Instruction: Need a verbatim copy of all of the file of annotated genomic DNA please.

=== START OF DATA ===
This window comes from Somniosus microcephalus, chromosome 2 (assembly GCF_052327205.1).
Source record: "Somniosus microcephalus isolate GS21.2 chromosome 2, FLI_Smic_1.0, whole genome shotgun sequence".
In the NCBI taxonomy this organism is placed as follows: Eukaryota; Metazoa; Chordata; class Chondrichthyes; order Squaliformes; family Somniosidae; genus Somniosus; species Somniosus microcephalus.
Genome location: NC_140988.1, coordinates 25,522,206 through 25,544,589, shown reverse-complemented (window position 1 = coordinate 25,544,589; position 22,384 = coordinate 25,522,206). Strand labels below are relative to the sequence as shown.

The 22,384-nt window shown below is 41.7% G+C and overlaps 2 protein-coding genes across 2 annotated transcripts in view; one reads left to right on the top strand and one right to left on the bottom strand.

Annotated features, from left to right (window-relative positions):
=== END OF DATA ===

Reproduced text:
This window comes from Somniosus microcephalus, chromosome 2 (assembly GCF_052327205.1).
Source record: "Somniosus microcephalus isolate GS21.2 chromosome 2, FLI_Smic_1.0, whole genome shotgun sequence".
In the NCBI taxonomy this organism is placed as follows: Eukaryota; Metazoa; Chordata; class Chondrichthyes; order Squaliformes; family Somniosidae; genus Somniosus; species Somniosus microcephalus.
Genome location: NC_140988.1, coordinates 25,522,206 through 25,544,589, shown reverse-complemented (window position 1 = coordinate 25,544,589; position 22,384 = coordinate 25,522,206). Strand labels below are relative to the sequence as shown.

The 22,384-nt window shown below is 41.7% G+C and overlaps 2 protein-coding genes across 2 annotated transcripts in view; one reads left to right on the top strand and one right to left on the bottom strand.

Annotated features, from left to right (window-relative positions):